Today’s date is October 22nd, 2015, which means it is one day past the day that Marty McFly and Doc Brown went back to the future in timeless classic Back to the Future Part II. The film, the second in the trilogy, released 26 years ago on November 22, showed us a distant future in which cars could fly, children rode on hoverboards, and lawyers were abolished. So now that we have arrived in 2015, and are living, as Robert Zemeckis’ classic film stated, the future, how exactly does his prediction compare to how the future actually turned out?
Well, we certainly don’t have flying cars, hoverboards, and lawyers are still roaming courts everywhere. However, it seems like hoverboards may be a near possibility in years to come. Several companies have been attempting to develop boards that hover on the ground, which can be rode in a fashion similar to skateboards. At the link below, you can find more information one one type of hoverboard made by company Arx Pax, entitled the Hendo Hoverboard: http://www.theverge.com/tldr/2015/10/22/9587400/hendo-hoverboard-back-to-the-future-day
Another thing of note in the film was the release of Jaws 19, and the usage of a hologram shark to promote the film. While there certainly isn’t a Jaws 19 (to date, there have only been four films in the Jaws series), shark-related film are still quite popular, as the Sharknado series and it’s popularity can testify to. However, there are many other series that have extended to lengths of 19 films, or even greater. For instance, the James Bond series is still around, with a new release coming out in a matter of weeks. The Marvel Cinematic Universe currently has 12 films released, and will reach 23 films by the end of 2019, with more films to come presumably. Holograms are not currently used as an effective method of advertising, but they have been used before. The most famous example of recent years would be in 2012, when at Coachella, a hologram of Tupac, a famous rapper who was killed in 1996, performed, giving the appearance he had risen from the dead.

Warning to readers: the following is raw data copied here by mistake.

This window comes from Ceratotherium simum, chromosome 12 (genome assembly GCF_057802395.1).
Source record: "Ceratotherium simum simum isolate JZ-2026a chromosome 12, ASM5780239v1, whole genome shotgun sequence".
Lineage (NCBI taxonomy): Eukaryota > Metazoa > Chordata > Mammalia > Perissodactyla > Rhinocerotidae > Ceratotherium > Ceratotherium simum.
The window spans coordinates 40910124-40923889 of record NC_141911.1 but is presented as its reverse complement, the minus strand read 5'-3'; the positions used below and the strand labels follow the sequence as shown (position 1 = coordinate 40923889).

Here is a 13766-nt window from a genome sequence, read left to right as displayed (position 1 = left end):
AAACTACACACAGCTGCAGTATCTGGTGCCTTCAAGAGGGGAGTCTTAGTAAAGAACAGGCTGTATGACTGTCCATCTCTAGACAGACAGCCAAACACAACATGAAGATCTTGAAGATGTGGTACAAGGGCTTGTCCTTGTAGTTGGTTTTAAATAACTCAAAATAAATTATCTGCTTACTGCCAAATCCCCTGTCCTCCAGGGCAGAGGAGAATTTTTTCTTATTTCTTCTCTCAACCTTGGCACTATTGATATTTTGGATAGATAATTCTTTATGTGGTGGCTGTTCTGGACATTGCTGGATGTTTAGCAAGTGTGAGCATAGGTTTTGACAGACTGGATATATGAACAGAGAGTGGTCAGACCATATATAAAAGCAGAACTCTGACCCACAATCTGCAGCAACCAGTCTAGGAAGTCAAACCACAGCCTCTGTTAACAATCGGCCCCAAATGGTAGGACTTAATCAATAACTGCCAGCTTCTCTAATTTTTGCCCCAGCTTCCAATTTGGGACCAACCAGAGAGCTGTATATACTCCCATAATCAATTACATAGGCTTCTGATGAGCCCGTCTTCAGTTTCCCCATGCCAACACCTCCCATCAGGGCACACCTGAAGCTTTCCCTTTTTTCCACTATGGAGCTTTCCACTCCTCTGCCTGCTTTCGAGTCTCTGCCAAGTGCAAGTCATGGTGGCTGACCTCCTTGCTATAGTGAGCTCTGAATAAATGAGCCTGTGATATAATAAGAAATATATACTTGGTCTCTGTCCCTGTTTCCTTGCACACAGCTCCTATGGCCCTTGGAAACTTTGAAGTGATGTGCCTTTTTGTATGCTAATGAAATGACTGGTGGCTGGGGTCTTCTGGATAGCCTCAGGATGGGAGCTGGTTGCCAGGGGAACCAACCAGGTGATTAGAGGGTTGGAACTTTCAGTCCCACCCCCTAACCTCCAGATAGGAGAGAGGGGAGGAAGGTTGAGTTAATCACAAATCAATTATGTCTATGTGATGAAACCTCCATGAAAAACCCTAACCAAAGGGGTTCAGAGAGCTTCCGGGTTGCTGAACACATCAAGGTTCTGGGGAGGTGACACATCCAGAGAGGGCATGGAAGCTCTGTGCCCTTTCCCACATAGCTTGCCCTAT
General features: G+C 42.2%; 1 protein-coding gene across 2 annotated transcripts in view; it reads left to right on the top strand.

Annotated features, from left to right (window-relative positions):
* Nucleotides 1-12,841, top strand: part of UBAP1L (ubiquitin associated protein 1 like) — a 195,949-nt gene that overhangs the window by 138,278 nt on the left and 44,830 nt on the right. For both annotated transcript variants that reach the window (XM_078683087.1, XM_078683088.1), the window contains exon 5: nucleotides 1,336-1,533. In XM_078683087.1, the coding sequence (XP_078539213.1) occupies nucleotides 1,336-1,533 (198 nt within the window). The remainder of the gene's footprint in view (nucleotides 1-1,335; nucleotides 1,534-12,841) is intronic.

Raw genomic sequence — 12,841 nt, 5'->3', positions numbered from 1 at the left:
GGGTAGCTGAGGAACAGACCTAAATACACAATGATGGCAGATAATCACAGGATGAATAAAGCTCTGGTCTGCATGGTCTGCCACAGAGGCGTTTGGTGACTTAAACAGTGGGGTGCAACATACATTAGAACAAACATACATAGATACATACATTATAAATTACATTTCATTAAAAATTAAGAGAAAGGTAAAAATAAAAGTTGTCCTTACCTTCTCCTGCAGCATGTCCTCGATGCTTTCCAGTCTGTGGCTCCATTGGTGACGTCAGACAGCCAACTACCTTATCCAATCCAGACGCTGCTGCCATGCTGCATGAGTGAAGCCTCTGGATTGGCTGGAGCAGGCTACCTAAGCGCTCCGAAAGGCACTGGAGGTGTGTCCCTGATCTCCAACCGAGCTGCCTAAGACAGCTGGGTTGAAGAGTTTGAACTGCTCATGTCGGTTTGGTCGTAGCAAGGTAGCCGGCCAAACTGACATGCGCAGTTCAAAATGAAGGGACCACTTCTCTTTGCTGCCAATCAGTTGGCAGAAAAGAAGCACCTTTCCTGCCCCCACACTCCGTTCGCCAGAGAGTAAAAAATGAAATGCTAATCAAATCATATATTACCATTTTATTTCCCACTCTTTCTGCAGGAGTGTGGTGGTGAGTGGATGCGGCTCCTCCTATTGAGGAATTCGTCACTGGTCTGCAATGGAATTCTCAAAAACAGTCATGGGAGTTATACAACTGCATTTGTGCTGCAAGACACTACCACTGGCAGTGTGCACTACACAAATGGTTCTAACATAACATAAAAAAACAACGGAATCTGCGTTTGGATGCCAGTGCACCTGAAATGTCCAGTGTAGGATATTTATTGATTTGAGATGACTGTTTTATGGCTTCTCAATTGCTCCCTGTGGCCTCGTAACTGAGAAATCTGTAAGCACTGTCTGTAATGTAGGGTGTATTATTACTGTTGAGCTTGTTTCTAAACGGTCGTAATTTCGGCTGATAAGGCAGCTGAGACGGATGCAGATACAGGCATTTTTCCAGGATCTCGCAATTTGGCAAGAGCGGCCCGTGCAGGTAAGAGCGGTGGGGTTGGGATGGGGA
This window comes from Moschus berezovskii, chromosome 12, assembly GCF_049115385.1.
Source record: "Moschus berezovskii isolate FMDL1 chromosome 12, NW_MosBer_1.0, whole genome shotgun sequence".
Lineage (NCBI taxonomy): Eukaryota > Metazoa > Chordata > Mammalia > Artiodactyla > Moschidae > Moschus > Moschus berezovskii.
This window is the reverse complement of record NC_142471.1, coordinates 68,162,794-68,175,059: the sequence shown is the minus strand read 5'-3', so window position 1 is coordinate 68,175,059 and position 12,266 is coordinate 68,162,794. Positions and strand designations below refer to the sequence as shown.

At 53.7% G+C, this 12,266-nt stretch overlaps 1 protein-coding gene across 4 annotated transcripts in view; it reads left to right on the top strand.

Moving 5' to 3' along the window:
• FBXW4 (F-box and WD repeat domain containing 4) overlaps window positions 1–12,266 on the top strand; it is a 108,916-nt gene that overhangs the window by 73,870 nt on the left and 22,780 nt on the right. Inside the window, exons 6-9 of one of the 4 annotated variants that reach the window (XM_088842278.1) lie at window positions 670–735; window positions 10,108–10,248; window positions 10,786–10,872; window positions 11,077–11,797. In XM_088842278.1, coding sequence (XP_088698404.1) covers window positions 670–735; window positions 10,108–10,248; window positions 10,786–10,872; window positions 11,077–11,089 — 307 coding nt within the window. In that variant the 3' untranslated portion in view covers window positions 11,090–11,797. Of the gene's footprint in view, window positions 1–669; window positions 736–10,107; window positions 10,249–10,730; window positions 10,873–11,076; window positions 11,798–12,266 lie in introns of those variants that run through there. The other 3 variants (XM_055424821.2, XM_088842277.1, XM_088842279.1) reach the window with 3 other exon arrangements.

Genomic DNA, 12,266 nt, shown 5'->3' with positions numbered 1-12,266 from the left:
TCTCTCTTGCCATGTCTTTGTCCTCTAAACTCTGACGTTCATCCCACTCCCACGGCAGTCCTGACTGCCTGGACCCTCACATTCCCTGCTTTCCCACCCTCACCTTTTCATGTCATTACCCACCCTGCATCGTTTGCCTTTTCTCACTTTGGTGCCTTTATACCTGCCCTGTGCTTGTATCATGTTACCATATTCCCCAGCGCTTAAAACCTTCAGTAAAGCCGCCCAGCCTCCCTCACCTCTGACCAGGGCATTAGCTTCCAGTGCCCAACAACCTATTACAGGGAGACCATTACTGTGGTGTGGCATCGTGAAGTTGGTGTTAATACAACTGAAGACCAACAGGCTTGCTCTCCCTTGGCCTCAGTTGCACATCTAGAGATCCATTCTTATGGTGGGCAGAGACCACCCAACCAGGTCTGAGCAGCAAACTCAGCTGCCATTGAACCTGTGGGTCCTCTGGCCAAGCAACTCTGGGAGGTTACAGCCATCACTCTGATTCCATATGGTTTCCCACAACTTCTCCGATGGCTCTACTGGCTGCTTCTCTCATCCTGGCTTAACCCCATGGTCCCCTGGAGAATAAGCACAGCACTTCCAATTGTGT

It seems the one thing that the film predicted correctly however was the fact that the DeLorean, an incredibly popular car in the 1980s, would be near-completely gone from the public eye. And it has faded, as no one tends to drive this impossibly cool-looking car anymore. However, it seems that one man in particular has attempted to bring it back, by recreating the DeLorean from the film series, with a flux capacitor and all. Adam Kontras, the man responsible for this, has since made a business of this, renting it out for birthdays, corporate events and the like. The full story can be found at the following link: http://www.fastcompany.com/3052476/out-of-office-with/inside-one-mans-six-figure-delorean-time-machine-business?utm_source=mailchimp&utm_medium=email&utm_campaign=fast-company-daily-newsletter&position=2&partner=newsletter&campaign_date=10212015
While the future doesn’t exactly match the predictions made in this seminal film, it’s still incredibly cool that we now live in the future, and while the Back to the Future series will now become moreso laughably nostalgic than prophetic, hopefully it won’t fade into obscurity, and will continue to be loved as it always has been.